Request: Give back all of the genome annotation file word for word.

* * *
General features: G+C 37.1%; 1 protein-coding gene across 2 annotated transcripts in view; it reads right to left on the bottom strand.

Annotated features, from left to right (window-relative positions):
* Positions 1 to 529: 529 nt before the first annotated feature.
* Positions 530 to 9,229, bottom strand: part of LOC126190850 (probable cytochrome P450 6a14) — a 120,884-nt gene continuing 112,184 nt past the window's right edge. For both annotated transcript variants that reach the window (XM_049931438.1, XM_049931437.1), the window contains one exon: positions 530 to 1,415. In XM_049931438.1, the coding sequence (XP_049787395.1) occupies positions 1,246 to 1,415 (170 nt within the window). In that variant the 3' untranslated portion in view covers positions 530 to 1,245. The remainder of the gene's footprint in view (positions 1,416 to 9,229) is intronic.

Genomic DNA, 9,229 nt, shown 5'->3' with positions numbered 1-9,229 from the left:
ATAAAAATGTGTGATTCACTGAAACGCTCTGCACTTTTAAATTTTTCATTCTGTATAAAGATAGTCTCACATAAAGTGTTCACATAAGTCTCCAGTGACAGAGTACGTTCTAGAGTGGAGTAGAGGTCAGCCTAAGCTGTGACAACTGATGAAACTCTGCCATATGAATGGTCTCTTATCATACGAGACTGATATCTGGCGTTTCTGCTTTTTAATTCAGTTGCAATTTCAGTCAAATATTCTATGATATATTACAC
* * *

General features: G+C 37.1%; 1 protein-coding gene across 2 annotated transcripts in view; it reads right to left on the bottom strand.

Annotated features, from left to right (window-relative positions):
* Positions 1 to 529: 529 nt before the first annotated feature.
* Positions 530 to 9,229, bottom strand: part of LOC126190850 (probable cytochrome P450 6a14) — a 120,884-nt gene continuing 112,184 nt past the window's right edge. For both annotated transcript variants that reach the window (XM_049931438.1, XM_049931437.1), the window contains one exon: positions 530 to 1,415. In XM_049931438.1, the coding sequence (XP_049787395.1) occupies positions 1,246 to 1,415 (170 nt within the window). In that variant the 3' untranslated portion in view covers positions 530 to 1,245. The remainder of the gene's footprint in view (positions 1,416 to 9,229) is intronic.

Genomic DNA, 9,229 nt, shown 5'->3' with positions numbered 1-9,229 from the left:
ATAAAAATGTGTGATTCACTGAAACGCTCTGCACTTTTAAATTTTTCATTCTGTATAAAGATAGTCTCACATAAAGTGTTCACATAAGTCTCCAGTGACAGAGTACGTTCTAGAGTGGAGTAGAGGTCAGCCTAAGCTGTGACAACTGATGAAACTCTGCCATATGAATGGTCTCTTATCATACGAGACTGATATCTGGCGTTTCTGCTTTTTAATTCAGTTGCAATTTCAGTCAAATATTCTATGATATATTACAC